This week I’ll post on the Three Levels of Conflict: Imagination, Memory, and Fact from Magdalena’s grief-addled perspective.

Magdalena on: naked rush hour bingo

When we first moved to L.A. my favorite thing to say was, That’s so L.A. I used it to describe just about everything from fake boobs to traffic. Then I got implants and started to drive. Drive not to go someplace, but as sport. On the 10 you can pick out the regulars from the tourists. Those who merge left just before the lane ends and then have to merge back right again versus those who know the La Brea shortcut: exit but don’t ever get off. During a crunch you can save five minutes plus if there’s a pile-up. My favorite time to drive is early morning and right before dark. I like the added thrill of the sun in your eyes. It throws mirage into the game and the DJs are at their prime.

Sig alert on the Santa Monica Freeway West, the Shady Lady hums through my speakers. Since nobody’s going anywhere anyhow I’ll take caller number nine for some naked rush hour bingo.

I kid you not. Bingo. Naked. In rush hour.

Shady Lady here. Name, make and license plate, please.

Oh hi-yee! I’m Alyson, with a y, and I’m in a silver 325i on the 10 West, wearing pink and black—

Which, as you may realize, is the physical description of a gazillion people on the 10, but everyone plays along.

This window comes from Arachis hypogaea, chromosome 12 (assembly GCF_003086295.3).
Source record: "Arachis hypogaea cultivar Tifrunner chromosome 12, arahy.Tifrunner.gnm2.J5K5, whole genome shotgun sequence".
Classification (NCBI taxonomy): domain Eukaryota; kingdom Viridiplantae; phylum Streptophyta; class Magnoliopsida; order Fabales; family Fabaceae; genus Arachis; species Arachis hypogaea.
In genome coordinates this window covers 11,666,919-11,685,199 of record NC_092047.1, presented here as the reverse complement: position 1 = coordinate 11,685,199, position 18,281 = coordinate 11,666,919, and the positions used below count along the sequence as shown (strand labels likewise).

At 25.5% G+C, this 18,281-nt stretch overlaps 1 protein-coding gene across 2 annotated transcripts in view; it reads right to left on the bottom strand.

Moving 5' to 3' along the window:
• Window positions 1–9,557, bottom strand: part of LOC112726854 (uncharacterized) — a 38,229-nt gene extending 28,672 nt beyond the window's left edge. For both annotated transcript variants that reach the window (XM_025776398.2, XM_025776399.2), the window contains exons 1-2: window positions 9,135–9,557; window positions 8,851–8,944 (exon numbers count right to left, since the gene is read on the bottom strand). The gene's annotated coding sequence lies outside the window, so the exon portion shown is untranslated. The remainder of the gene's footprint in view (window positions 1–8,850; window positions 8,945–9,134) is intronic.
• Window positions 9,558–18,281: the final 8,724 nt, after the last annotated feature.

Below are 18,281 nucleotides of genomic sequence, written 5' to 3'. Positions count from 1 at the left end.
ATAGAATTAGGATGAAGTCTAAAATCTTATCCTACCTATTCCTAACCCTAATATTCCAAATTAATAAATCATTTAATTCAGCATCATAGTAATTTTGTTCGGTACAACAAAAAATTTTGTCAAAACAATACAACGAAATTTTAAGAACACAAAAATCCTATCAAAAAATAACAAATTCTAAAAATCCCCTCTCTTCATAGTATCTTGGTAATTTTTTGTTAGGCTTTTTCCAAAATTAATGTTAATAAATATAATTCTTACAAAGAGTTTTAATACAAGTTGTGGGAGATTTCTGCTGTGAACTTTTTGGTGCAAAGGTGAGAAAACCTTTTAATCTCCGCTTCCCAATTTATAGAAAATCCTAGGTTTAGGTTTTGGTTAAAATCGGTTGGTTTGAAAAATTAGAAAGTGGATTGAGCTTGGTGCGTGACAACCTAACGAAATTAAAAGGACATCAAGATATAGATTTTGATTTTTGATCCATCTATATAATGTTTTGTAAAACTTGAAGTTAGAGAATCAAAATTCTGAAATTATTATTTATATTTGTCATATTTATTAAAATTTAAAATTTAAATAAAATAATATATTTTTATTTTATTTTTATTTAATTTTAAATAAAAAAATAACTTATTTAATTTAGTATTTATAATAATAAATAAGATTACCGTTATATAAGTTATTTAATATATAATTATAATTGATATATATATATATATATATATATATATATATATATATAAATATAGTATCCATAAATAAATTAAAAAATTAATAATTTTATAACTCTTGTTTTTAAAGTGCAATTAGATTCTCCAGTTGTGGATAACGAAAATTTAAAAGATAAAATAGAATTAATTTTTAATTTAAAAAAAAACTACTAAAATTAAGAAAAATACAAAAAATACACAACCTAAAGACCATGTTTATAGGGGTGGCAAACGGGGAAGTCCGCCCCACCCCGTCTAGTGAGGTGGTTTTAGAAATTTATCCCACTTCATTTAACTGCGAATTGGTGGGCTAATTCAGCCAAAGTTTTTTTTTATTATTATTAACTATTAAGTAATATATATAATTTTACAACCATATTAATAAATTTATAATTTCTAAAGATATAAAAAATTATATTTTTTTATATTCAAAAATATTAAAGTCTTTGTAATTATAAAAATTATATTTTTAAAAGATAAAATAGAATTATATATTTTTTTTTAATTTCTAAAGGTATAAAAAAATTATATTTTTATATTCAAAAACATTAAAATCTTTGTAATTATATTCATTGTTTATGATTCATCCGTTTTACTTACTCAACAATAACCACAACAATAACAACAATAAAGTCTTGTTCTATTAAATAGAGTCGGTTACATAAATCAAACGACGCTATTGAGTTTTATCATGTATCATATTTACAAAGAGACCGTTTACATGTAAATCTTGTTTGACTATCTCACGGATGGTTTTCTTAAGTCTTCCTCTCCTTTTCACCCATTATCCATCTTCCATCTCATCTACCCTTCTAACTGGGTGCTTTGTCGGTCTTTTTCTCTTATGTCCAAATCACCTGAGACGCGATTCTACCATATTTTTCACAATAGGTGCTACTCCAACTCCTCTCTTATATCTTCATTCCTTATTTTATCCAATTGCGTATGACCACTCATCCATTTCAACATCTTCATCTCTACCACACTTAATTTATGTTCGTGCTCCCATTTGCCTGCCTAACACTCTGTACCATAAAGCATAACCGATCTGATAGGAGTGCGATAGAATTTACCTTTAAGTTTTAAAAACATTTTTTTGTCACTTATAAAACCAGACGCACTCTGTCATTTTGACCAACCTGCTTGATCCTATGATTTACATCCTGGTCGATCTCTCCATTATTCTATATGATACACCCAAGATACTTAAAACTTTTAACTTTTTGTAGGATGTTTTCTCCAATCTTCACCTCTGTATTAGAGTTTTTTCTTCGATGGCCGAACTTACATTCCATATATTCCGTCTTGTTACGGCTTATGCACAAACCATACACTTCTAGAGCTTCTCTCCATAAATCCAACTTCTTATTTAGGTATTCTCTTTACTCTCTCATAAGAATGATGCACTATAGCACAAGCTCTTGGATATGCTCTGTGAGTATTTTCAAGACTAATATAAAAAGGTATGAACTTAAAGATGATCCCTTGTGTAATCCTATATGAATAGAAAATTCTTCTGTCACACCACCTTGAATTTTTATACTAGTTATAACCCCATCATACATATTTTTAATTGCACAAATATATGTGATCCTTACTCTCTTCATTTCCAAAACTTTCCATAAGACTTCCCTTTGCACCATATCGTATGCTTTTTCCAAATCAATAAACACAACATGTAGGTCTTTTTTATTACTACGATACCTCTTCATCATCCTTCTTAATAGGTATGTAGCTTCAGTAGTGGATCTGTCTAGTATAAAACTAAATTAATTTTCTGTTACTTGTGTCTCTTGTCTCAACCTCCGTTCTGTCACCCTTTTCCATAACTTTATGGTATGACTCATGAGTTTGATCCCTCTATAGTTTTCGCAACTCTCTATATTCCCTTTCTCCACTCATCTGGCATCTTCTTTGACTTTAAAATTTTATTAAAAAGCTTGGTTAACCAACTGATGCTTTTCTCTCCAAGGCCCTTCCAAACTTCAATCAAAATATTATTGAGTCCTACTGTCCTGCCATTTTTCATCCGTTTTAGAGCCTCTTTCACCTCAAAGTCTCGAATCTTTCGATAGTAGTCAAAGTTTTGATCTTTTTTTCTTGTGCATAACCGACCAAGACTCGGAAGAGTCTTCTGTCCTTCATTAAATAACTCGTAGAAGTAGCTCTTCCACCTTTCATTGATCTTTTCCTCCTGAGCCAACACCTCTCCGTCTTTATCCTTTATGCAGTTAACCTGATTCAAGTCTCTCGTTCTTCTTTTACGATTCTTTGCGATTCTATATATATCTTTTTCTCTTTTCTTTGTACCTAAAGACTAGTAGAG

Okay listeners we’re on the prowl for a silver Beemer license 1MY325I. If you see her, honk. And Alyson, you know the rules: you lose a piece of clothing for every honk you hear.

As if there isn’t enough honking on the 10. As if taking your clothes off while stuck in traffic weren’t so L.A.

Magdalena on: the courtesy wave

The best part about freeways is the lane change. I like to cross from middle to fast without hitting the reflective bumps that divide the road. It takes a lot of practice, especially at speeds above sixty, but if you tune into the blinker, if you play the clicks of the flashing green light like a metronome, you can usually succeed provided some asshole—the type who refuses the courtesy wave—doesn’t speed up when he sees you attempting the merge. I always give the courtesy wave; it’s like waiting the requisite three seconds before making a left on yellow: survival. If I were a cop, I’d ticket anyone who didn’t wave. It’s inexcusable. Almost as bad as strutting down Rodeo with a Prada knockoff bought from a vendor on Venice Beach or screwing another woman’s husband.

I said almost all right?